Elise Bloom, Proskauer’s former labor and employment practice co-chair and class and collective actions co-head, speaks with Benchmark Litigation Labor & Employment Editor Brittany Sharoff about the challenges of litigating during the pandemic, employment litigation trends and her experience winning a precedentsetting case. As a litigator featured on the inaugural Top 20 Lawyers in Labor & Employment, Bloom also shares her expertise and advice for Human Resources departments and upcoming lawyers in the practice area.





This has certainly been a challenging year for everyone. The labor and employment industry has worked tirelessly to assist employers throughout this time. What has been the most difficult aspect of litigating during the pandemic?

Conducting depositions virtually and participating in appellate arguments were most difficult to do during the pandemic. In terms of depositions, it is difficult to establish a cadence and it is very hard to view exhibits on the screen and conduct an effective examination. With appellate arguments, if you are arguing before a panel, you cannot see all the judges, so it is very difficult to read the room.


Are there any employment trends you expect to see more of over the next year?

I am expecting more cases involving accommodation requests stemming from COVID situations. I also think that there is going to continue to be an emphasis on diversity issues and scope of inclusion —specifically ensuring that there is sufficient coverage of all different groups and issues.


What is one piece of advice you would give to organizations as they grapple with bringing employees back to the office?

There is no one size fits all in this area because the science is constantly evolving and the guidance on how to keep employees safe changes all the time. You also should not shy away from changing mid-stream on a plan. In many aspects, there is no right or wrong answer, and that answer can change, so it is important to involve your Human Resources staff and your in-house legal department, as well as your business leaders to encompass as many perspectives as possible.


Your recent case for Michael Bloomberg cleared up who can be considered liable as an employer. This decision will likely have a significant impact, especially on business owners. What are some key takeaways that business owners should keep in mind going forward? What was most exciting about litigating that case?

The most exciting aspect of the case was establishing the law. Having the chance to advocate on a topic that was not decided was really great. For many years, everyone had just assumed the answer without carefully studying the statute and the case law, and it was challenging and invigorating to be able to actually take this on and create the argument for what the standard should be. It is even more exciting to be successful. This is an important decision for business owners because it holds that simply because someone is a high-level executive or a business owner they are not going to be personally liable for the conduct of others, which they did not participate in.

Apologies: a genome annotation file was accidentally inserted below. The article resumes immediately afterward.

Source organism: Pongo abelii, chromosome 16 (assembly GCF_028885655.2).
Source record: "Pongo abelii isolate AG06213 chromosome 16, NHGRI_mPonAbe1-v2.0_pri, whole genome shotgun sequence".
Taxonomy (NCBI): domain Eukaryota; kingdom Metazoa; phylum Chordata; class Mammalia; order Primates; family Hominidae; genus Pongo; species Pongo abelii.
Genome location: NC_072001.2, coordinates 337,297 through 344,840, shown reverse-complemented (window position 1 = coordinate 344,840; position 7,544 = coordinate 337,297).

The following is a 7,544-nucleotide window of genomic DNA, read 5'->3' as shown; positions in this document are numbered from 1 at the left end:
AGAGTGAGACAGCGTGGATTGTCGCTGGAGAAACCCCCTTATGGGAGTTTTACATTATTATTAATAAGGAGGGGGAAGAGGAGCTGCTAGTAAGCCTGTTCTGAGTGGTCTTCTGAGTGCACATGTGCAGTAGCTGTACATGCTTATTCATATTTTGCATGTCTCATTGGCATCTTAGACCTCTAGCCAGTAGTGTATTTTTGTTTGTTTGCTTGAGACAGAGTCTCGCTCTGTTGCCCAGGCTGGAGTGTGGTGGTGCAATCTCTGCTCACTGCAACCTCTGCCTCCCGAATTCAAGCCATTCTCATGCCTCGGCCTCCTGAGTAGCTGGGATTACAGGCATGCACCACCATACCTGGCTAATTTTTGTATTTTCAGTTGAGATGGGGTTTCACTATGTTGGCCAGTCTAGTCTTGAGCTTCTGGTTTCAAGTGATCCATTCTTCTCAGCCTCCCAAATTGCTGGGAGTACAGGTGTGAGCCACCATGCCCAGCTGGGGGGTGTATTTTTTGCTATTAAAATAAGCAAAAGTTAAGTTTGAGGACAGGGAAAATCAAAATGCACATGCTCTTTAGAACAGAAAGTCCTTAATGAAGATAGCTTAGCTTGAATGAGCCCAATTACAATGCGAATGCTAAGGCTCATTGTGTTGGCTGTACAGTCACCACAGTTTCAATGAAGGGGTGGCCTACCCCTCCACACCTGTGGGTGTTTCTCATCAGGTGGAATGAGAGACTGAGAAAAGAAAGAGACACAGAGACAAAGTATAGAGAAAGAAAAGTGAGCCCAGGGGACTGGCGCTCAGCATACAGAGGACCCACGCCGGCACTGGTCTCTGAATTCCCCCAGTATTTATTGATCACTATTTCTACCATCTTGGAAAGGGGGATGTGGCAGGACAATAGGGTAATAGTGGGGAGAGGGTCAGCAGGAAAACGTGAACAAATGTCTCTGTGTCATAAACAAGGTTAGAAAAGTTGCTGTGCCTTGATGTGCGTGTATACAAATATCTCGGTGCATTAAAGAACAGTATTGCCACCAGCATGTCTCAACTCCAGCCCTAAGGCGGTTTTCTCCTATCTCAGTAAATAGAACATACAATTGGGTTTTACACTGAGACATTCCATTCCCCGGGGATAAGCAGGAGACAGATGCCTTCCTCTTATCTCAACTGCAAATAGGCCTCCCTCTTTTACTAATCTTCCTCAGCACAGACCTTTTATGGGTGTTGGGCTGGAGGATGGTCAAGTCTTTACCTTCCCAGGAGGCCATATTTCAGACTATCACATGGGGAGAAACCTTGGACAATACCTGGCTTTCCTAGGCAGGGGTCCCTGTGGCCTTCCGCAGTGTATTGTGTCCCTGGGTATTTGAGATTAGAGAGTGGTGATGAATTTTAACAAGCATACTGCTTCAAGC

You are on the inaugural list of Top 20 Lawyers in Labor & Employment this year. What advice would you give to new lawyers practicing in labor and employment who wish to achieve similar success?

First, always do your homework and be prepared. Do not be afraid to take a contrary position if you have all the facts and studied the law. New ideas are important. Learn from your mistakes because we all make them. Also learn from your adversaries. Just because they are on the other side of the “v” does not mean that you cannot learn from them.

Second, love what you do and always try to be positive. Hard work pays off! Remember, at the end of the day it is the client’s case. Give them your best judgment, but never forget that it is their case – not yours – and they will have to live with the outcome, whereas you will move on to your next case.

Lastly, take time to enjoy life and listen to the world around you. What you learn from your real-life experiences is important in making you a good lawyer.


You are a renowned litigator in the practice area and I’m sure many look up to you. Who do you look up to? Who are some of your biggest influences?

The people who have had the biggest influence on my life are the women in my family. I have been fortunate to be surrounded and have always been surrounded by strong, independent women. From growing up with my mother and my aunt and first cousin, to now being surrounded by my sister-in-law, my nieces and my two step-daughters, I have learned so many life lessons from them that have helped to shape my career and my values as a person. They all lead by example in different ways but are never wavering in their support of me, which has enabled me to pursue my dreams as a lawyer.